Backyard weddings!

posted 2 years ago in Reception
Post # 2
Member
4905 posts
Honey bee

I would make sure it is actually cheaper.

Backyard weddings can actually end up more expensive because you will need to rent EVERYTHING a la carte – tables, chairs, dinnerware, drinking glasses, table cloths, a dancefloor if you want one, a tent for inclement weather unless your home is big enough for 50 people, a port-a-potty unless you are ok with 50 people traipsing in and out of your home all night.

Then there is all the time you will need to set up and clean up both home and yard.

Very often, once you price it all out you could have gotten a venue that provides a lot of this for you (especially a non-traditional venue like a local parks and rec, community center, businesses that have event rooms) or a private room at a restaurant for the same or cheaper.  I recently threw a party for 55 at a restaurant with a private room where all I had to meet was their $500 food and beverage minimum  and pay $25/hr for their bartender and they allowed me to bring in two cakes from an outside vendor.  They provided tables, chairs, all dinner and barware, my choice of table cloths and had everything set up for me and an event coordinator available throughout to make sure things ran smoothly (buffet table was always full, accommodate a last minute dietary restriction, etc.).

Please research all of your costs and the options before deciding on a backyard wedding if you are selecting backyard wedding due to budget.  You can do a lot with a $10,000 budget and it is very easy to underestimate both how expensive and how time-consuming it is to do everything a la carte and from scratch in a place never intended to hold a large event.

If you decide to keep with the backyard plan for 50, then also check noise ordinances if you plan to have music or dancing and if you don’t live on a rural farm and actually have neighbors check that you have enough parking for 50 guests at once.

 

Post # 3
Member
1423 posts
Bumble bee
  • Wedding: August 2019

We did a backyard wedding for around 17k with 37 guests. Most venues I looked at had a minimum of 50 guests, which is why we didn’t go that route. It probably would have cost the same to do a venue if we had more people.

I would really look at the numbers to see if this is going to be a cheaper option. We had to rent a tent, lighting, floral, all tables/chairs/linens, glasses/serverware/flatware/plates, catering/alcohol, staff, etc. We omitted some expenses, like not having a DJ or a coordinator. It was more work than having it at a venue.

Post # 4
Member
4905 posts
Honey bee

Also, another thing to think about is Insurance. Granted one day event insurance only costs a couple of hundred at most, but it is an added expense and something you will most definitely need. For starters most homeowners insurance won’t cover many things that happen at events you throw at your home like a wedding for a crowd of 50. And for those things that are covered by home insurance, since you say you rent I am going to assume you don’t have homeowners insurance or you’ll be holding it at someone else’s home unless you are waiting to throw it at the home you plan to purchase.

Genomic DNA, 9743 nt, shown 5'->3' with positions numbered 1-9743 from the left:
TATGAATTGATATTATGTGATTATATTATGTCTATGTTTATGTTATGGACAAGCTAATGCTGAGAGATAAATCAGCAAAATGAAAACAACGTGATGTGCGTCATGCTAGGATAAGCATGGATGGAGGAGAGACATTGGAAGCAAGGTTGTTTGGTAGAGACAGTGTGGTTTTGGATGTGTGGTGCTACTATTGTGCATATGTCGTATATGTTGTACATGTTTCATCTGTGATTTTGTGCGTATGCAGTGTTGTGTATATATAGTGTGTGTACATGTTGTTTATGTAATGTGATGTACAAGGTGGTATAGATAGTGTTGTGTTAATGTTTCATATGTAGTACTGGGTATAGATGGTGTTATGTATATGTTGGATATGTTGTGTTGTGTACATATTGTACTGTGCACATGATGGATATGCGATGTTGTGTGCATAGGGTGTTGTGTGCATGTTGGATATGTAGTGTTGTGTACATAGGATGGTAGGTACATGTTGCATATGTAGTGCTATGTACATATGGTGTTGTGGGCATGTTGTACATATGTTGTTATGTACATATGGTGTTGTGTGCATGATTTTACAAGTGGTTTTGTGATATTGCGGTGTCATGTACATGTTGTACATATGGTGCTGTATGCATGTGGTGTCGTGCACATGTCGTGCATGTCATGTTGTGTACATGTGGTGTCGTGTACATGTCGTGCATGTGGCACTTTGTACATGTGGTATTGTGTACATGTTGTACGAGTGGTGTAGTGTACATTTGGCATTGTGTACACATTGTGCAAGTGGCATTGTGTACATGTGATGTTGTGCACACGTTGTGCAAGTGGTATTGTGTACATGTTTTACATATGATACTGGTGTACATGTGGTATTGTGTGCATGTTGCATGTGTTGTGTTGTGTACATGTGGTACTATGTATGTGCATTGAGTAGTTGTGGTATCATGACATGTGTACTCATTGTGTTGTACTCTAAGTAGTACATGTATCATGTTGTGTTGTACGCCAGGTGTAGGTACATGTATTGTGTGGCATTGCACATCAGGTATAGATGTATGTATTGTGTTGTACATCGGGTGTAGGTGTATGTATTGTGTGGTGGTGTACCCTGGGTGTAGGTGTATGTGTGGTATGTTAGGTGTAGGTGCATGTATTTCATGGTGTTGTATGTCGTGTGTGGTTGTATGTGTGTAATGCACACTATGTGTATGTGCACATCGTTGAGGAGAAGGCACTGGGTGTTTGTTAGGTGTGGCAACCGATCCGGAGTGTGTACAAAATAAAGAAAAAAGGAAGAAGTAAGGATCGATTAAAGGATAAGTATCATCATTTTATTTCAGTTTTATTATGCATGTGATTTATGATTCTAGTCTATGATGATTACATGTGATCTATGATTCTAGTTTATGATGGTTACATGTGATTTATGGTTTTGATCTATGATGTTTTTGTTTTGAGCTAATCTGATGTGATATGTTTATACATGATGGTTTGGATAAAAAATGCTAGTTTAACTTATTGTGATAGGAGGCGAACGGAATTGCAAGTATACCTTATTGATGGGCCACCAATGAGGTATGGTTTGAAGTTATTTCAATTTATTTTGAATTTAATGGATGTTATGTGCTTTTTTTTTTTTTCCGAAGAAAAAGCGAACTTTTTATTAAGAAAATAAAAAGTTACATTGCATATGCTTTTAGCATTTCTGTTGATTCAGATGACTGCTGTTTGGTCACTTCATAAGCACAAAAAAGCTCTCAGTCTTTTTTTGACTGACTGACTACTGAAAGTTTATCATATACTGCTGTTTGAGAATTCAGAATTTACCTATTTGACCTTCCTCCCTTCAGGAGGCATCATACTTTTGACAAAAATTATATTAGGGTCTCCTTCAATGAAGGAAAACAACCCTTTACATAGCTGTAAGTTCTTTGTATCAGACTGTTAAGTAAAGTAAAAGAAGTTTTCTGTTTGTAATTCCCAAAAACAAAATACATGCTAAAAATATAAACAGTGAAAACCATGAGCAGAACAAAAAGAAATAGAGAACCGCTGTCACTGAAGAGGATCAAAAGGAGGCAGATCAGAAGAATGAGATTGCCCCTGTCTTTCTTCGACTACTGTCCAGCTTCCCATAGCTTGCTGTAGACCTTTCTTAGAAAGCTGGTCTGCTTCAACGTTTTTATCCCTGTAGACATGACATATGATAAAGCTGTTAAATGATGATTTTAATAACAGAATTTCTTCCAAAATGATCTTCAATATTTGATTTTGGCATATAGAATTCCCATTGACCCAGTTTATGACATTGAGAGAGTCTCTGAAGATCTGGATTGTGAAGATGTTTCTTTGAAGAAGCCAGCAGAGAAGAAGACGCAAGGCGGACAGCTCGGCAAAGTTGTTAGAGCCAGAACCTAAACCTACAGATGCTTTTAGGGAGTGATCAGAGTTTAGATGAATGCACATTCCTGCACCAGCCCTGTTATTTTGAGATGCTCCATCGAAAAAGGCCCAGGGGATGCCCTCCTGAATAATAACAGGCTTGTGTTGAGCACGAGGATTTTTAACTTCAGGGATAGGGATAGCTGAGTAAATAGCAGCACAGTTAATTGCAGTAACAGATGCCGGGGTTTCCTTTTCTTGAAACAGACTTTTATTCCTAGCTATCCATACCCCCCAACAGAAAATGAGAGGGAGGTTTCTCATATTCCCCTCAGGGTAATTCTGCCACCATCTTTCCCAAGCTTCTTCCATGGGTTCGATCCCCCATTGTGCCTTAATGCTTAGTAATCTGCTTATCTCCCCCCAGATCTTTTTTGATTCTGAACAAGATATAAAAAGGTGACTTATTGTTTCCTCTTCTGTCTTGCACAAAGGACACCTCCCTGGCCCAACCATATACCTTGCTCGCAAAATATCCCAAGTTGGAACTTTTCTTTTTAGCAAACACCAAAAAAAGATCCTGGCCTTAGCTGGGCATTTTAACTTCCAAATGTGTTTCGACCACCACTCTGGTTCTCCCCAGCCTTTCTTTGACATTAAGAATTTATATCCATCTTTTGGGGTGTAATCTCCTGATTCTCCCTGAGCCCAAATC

So that means your landlord or person lending you their backyard would be on the hook and their insurance premiums would go up should something happen and they would be the ones who have to handle the claim(s) and could potentially be sued (and often times one has to sue in order for the insurance company to pay up, even if it was something relatively simple like a sprained or broken wrist requiring a dr. visit or two – so even if you think your friends and family would never sue it is actually pretty common and necessary at times).  So you want to make extra sure that you have an extra policy in place that is going to cover this event and if you are holding it at your rented home then likely want to ask permission of your landlord. Because you/they are going to be on the hook if someone, either a guest or a vendor, trips and falls or somehow gets injured on the property, or if someone or something damages the property, or if you’re planning to serve alcohol.

Post # 5
Member
560 posts
Busy bee

please please make sure that you have appropriate numbers of bathrooms and parking for guests.  that has been my main criticism of backyard weddings.

Post # 6
Member
9443 posts
Buzzing Beekeeper

Another vote for making sure you have adequate bathroom facilities! My friend hosted a backyard wedding and was between regular port-a-potties or the nicer trailer rentals and I was very blunt and said “I’m not spending $500 on a bridesmaids dress, shoes, hair/makeup and then using a construction site quality port-a-potty. I will straight up leave when I need to pee and I doubt I’m the only one”. 

Post # 7
Member
4697 posts
Honey bee

View original reply
annabananabee :  to expand on this – online wedding insurance policies aren’t worth the paper they are written on. You must go see your insurance agent and get a proper event policy with an alcohol rider. A proper policy will cost you at least $400 in the US.

Post # 8
Member
4697 posts
Honey bee

For $10k, you can have a incredibly lovely restaurant wedding for 50 people without a lot of stress.

Post # 9
Member
5387 posts
Bee Keeper

I went to a backyard wedding reception this summer. It was my Mom’s friend’s wedding. They got married during the week in the courthouse and it was only immediate family. But the weekend right after, they hosted a reception. They ordered like 6 or 7 large trays of party dishes from from a restaurant. They also had a dessert buffet plus a cake. For silverware, plates and glasses, they used fancy disposable ones. They already had tables, linens and white chairs already so no need for rental. So the only things they spent money on was food, drinks, dessert, cake, floral/decors, invites and favors. There were no professional djs, photographers and videographers. They had an automatic music player on. My SO and I took complete videos and photos which we gave her later as a gift.